A few days before Mobile World Congress, the world’s elite Formula 1 teams tested their cars and skills at the Circuit de Catalunya in Barcelona. F-1 racing is a thrilling blend of courage, precision, technology, and teamwork: the same things service providers use to compete in the race to deploy seamless, profitable mobility services.
This year was my first time at Mobile World Congress, and I got a rush from it as if I were driving an F-1. Cisco CEO John Chambers set the pace for the event, saying, “We are now entering the post-macrocell era, where small cells also will play a critical role in delivering the next generation mobile Internet.”
As part of this shift, Cisco extends its M.O.VE reference architecture for service provider mobility with two major announcements at the show. We announced the industry’s first standards-based small cell solution, providing coverage and capacity solutions built off Wi-Fi and Femto technologies. Read More »
Musings and mutterings from the just-completed Mobile World Congress 2012 . . .
Darned if this still isn’t the only place in the universe where there are waiting lines leading into the men’s rooms but not the ladies’ rooms . . . Obviously, the planners did not heed my carefully crafted suggestion for improvement made in the wake of the 2011 event.
Barcelona did get the weather right this year, though – Each day was darned sunny and fairly warm . . . a decided contrast to the last two Februarys.
The show was held two weeks later this year than in previous years, so no one had an excuse for being away on Valentine’s Day. “Sorry, honey, but I ‘have’ to go to Barcelona this week . . .” didn’t work this time.
All that aside, MWC continues to enhance its position as the largest, most important service provider-focused show of the year.
The projected attendance was 65,000, about 12% more than in 2011. It will be a few days before the official figure is posted, but, judging from the traffic inside and outside the Fira de Barcelona all four days, the estimate seems reasonable.
The most prominent theme this year was SP Wi-Fi/small cells . . . which just happened to align perfectly with Cisco’s key messaging and announcement. Not to mention numerous customer-focused mentions this week and last. Cisco focused “not only on what we make, but what we make possible.”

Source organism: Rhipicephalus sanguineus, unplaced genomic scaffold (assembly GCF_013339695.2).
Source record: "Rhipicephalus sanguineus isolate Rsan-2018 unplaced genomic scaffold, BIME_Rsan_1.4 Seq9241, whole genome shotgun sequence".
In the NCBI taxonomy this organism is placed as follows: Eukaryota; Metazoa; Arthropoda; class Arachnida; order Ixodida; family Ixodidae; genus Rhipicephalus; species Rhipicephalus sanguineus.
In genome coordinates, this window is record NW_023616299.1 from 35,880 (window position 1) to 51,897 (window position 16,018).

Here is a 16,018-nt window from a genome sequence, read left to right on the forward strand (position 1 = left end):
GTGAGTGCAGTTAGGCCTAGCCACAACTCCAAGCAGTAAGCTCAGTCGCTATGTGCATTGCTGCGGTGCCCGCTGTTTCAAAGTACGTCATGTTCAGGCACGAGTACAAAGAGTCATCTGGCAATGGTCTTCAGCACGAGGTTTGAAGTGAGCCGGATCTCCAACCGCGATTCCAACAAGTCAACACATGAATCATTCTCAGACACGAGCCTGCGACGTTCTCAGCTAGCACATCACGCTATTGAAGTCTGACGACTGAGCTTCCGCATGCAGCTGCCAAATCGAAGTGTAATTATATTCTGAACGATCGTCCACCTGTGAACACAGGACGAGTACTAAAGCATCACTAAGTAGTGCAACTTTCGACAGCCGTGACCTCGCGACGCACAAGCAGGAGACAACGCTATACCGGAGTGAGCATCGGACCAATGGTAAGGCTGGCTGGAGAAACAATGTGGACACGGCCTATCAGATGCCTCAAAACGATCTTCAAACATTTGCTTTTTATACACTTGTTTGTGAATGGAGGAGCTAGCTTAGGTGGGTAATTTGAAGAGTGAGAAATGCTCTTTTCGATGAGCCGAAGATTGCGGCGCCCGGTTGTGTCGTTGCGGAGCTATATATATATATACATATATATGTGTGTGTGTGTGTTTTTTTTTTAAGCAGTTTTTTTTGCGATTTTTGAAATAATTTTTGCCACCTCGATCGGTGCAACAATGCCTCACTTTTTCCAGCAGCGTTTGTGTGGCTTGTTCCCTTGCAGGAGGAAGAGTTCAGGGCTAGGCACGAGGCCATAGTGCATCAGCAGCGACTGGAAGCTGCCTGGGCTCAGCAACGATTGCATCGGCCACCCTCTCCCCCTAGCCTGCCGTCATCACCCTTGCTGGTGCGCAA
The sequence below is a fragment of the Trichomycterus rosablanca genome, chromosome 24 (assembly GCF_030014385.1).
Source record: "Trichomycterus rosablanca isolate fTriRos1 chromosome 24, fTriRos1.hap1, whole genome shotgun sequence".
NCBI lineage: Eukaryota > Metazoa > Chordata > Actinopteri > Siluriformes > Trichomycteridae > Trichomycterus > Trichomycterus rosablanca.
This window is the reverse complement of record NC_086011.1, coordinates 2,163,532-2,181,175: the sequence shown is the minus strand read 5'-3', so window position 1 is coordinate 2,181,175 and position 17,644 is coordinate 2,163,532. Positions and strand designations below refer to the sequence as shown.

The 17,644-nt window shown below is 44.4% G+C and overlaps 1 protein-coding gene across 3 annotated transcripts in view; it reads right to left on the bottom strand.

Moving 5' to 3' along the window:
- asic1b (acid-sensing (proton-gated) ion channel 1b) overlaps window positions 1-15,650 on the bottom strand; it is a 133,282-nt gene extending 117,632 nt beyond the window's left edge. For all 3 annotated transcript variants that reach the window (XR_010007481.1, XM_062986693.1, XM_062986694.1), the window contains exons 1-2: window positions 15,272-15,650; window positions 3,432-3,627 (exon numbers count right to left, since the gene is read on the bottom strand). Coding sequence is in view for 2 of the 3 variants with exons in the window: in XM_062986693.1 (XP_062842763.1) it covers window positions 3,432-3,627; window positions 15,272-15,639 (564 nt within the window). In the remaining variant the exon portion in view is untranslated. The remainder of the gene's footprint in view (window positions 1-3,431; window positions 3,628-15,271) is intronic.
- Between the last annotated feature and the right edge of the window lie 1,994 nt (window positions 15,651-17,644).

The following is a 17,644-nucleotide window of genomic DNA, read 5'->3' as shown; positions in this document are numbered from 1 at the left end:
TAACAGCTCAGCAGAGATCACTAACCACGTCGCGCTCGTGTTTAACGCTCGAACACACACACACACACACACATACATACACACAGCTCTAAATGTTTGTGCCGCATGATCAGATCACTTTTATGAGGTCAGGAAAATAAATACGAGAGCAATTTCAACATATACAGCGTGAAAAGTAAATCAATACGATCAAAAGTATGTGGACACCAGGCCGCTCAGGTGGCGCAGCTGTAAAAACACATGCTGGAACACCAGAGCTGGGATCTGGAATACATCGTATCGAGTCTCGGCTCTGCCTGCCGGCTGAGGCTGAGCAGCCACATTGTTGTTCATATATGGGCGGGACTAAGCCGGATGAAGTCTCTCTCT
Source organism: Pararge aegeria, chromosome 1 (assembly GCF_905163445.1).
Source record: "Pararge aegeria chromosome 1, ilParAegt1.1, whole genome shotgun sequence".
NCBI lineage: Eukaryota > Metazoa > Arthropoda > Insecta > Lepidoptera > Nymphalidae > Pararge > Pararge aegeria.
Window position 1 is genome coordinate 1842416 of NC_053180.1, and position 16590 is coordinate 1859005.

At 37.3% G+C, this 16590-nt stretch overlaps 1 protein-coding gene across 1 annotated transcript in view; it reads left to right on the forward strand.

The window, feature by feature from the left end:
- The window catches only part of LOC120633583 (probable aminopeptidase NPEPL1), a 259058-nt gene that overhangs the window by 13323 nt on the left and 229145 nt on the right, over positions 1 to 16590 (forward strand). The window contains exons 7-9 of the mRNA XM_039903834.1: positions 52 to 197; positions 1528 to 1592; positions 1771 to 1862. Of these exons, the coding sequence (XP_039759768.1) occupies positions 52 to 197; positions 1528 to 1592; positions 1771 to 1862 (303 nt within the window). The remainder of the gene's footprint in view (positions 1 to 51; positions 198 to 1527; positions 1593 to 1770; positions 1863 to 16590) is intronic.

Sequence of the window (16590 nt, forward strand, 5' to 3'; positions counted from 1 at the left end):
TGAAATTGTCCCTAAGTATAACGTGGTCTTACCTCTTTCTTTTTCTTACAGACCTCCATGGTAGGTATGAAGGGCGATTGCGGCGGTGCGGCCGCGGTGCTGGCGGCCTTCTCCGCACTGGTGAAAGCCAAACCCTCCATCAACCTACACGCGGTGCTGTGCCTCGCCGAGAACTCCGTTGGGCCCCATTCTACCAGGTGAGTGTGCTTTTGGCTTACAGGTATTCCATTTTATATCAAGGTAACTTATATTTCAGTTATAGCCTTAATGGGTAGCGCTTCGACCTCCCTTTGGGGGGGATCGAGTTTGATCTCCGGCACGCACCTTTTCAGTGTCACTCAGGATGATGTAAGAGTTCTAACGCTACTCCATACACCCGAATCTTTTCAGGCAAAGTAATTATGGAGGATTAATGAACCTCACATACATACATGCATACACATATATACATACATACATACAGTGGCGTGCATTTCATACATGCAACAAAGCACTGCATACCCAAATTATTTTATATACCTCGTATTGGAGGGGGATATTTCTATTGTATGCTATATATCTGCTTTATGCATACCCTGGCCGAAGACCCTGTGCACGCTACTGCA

Other consistent themes included monetization, optimization, reducing capex and opex, and cloud applications.
ARPU continues to stagnate . . . a real problem for operators.
Another theme often heard is that service providers are more and more looking for advice from vendors. There was a time when that was not true. “They’re looking at the situation and saying, ‘We need some help figuring out what to do with all this stuff,” one analyst remarked. Another added, “It’s VERY important for a vendor to be considered a trusted advisor.” Hmmm – Does Cisco’s consulting arm – the Internet Business Solutions Group (IBSG) – ring a bell?
Mobile World Congress has evolved – as it must – in its approximately 15 years of existence. Real old-timers remember when it was small and very clubby. Particularly in the last few years, it has changed and broadened as the concept of mobility has become more ubiquitous. “Three years ago, it was more of a pure infrastructure show with the Huaweis, Ericssons of the world holding forth,” said one. “Last year, companies like Samsung and Google got much of the attention. This year, it’s WiFi and small cells.”
“Four years ago here, a Hotspot was an oddity,” one analyst said. “Now, it’s the norm.”
In a Cisco analyst/media event about small cells, Telstra CTO Dr. Hugh Bradlaw said, “It’s the network, stupid. That’s what makes the cloud possible.”
Machine-to-machine continues to grow in importance. One analyst firm characterized it this way: “M2M = M3 . . . Make More Money”.
Overheard while standing in line at the men’s room: “Operators are chasing the consumer too much and not realizing that a lot of SMBs and mid-market companies are dying for solutions that are right in their [the operators’] sweet spot.”